Thursday, January 27, 2011


I don't dwell on the topic of beauty over-much, but I do notice it now and then in a striking sunset or a perfect warm breeze. As often as not I find myself arrested by its absence rather than having some heart-wrenchingly gorgeous scene laid at my feet. Unfortunately, the vast majority of the times I stop short because of something I find ugly or repulsive it is due to decisions another person made. Usually I can only guess at the motivation for the decision to create something I find ugly - lack of time, lack of money, restrictions of the State, or most fundamental of all - a lack of care. With enough heart in it the first three factors can in many instances be surmounted.

Rather than delve into examples of ugliness, I'd prefer to share one of my small attempts to create beauty. I believe there is something to the idea of an "archetypal landscape" that breathes a sense of belonging into the human soul. The biologist E.O. Wilson's 'biophilia' incorporates aspects of it, and there are now replicated pschyological studies that demonstrate a landscape that is "most attractive" across all cultures. An occasionally treed grassland is that landscape. The African savanna is a classic example and other images can be seen here (scroll down a little to see images).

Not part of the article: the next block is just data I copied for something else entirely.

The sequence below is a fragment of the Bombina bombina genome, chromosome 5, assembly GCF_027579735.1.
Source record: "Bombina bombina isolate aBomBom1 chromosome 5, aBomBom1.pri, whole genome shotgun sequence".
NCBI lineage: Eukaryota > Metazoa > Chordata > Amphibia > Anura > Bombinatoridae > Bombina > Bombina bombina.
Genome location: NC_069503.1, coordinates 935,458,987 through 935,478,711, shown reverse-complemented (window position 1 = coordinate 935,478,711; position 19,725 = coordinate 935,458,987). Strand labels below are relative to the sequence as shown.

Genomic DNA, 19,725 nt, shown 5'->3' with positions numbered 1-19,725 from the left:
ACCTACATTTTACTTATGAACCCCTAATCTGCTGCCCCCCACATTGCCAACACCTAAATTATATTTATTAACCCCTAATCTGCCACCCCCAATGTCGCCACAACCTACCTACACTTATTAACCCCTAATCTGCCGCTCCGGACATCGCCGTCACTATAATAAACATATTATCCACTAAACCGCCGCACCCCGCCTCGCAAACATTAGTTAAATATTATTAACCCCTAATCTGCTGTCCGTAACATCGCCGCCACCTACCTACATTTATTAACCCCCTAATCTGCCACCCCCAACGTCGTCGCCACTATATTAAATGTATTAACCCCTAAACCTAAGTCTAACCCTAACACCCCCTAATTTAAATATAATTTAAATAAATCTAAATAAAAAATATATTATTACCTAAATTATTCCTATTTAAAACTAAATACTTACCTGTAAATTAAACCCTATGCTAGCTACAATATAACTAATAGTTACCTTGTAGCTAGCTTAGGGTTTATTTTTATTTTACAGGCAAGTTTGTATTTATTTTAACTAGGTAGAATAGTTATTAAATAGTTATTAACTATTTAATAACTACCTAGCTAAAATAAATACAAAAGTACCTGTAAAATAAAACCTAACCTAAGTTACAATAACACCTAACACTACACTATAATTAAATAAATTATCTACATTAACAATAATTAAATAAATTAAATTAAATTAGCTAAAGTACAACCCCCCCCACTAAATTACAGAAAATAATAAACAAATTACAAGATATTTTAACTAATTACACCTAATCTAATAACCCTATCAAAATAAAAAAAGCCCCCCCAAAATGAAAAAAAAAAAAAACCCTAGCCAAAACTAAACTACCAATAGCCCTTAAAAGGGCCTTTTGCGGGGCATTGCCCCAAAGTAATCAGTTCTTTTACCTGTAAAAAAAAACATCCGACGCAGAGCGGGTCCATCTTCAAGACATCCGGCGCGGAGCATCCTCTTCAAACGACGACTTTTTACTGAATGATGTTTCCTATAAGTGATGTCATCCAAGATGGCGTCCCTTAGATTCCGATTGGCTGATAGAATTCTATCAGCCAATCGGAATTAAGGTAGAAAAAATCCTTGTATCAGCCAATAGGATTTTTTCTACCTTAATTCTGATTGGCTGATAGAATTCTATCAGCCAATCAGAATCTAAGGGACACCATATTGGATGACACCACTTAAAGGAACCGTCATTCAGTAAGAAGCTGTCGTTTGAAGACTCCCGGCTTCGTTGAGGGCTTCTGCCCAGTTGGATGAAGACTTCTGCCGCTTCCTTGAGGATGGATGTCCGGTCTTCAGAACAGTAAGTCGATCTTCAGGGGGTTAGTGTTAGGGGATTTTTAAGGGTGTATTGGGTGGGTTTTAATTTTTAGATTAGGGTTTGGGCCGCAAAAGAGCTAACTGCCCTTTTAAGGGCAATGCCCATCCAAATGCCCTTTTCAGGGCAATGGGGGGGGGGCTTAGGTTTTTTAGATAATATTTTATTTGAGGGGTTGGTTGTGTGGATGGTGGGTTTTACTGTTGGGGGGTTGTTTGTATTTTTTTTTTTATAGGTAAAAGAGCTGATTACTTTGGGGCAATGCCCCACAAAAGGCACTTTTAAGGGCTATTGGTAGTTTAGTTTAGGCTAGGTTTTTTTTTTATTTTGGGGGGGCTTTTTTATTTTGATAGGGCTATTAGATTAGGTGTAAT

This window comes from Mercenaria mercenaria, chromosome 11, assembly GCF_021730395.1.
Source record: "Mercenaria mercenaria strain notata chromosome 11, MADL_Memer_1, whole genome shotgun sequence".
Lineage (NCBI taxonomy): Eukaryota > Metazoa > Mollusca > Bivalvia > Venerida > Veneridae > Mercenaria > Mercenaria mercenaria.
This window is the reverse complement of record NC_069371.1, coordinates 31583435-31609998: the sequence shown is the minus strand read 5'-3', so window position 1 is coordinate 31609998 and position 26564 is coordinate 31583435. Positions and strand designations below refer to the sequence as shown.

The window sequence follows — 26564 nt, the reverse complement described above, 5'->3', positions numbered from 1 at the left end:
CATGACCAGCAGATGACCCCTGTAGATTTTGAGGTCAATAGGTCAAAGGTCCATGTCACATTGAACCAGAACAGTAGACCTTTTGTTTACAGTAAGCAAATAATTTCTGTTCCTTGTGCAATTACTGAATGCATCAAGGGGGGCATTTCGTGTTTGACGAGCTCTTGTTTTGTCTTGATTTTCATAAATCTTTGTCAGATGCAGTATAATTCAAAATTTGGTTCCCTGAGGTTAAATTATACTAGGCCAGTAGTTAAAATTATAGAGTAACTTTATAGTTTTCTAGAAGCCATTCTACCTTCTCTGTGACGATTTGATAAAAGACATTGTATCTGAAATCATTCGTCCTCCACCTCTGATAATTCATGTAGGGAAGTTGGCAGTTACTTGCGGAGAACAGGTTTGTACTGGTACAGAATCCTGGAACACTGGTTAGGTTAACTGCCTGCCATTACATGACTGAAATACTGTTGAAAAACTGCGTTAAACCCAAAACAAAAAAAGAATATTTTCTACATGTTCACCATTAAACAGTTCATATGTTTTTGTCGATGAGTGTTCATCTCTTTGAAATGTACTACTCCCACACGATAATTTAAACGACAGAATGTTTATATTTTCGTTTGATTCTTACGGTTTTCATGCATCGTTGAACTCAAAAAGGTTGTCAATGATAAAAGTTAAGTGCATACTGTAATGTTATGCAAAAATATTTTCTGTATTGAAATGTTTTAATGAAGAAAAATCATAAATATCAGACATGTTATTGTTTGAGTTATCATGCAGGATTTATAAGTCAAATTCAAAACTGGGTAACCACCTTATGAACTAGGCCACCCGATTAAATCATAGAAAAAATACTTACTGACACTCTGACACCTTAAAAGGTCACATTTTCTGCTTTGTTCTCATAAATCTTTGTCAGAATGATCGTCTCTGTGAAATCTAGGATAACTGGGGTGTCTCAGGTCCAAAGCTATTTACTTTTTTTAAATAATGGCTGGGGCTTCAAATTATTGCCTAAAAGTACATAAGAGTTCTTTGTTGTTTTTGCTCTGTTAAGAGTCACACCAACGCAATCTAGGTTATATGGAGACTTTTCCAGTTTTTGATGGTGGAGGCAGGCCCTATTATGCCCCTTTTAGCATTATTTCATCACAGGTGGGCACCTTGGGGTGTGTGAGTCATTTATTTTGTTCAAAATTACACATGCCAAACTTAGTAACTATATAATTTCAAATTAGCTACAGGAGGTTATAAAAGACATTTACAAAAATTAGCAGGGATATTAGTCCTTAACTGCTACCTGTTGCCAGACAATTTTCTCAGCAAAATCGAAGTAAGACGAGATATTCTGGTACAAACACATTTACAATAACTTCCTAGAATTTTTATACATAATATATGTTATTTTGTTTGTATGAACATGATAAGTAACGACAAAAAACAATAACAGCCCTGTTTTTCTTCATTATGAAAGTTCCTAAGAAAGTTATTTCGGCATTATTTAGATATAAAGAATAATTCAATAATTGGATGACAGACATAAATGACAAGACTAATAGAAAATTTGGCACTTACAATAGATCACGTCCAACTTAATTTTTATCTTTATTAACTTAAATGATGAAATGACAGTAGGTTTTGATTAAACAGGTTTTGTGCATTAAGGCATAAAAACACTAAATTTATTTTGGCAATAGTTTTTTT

And here is a photo of me standing under some Hawthorne trees that I've pruned up. It probably would have been just as fast, or maybe faster, to cut the trees all the way down and push this little corner of scrubby pasture into pure grass. But that would have been less beautiful, and it would have sacrificed the beneficial aspects of trees in a pasture, which included tapping deeper sources of minerals than grasses can reach, shade for ruminants, and wind breaking during cold weather.

This spot is not currently fenced so I don't have cows up here and won't for a little while yet. In the coming years though I look forward to their assistance in shaping these trees into a form I find even more lovely than they now appear.

Finally, no, it is not lost on me that this is one of the less beautiful photos posted to this blog... ;)


Monday, January 24, 2011

When it's 20 below....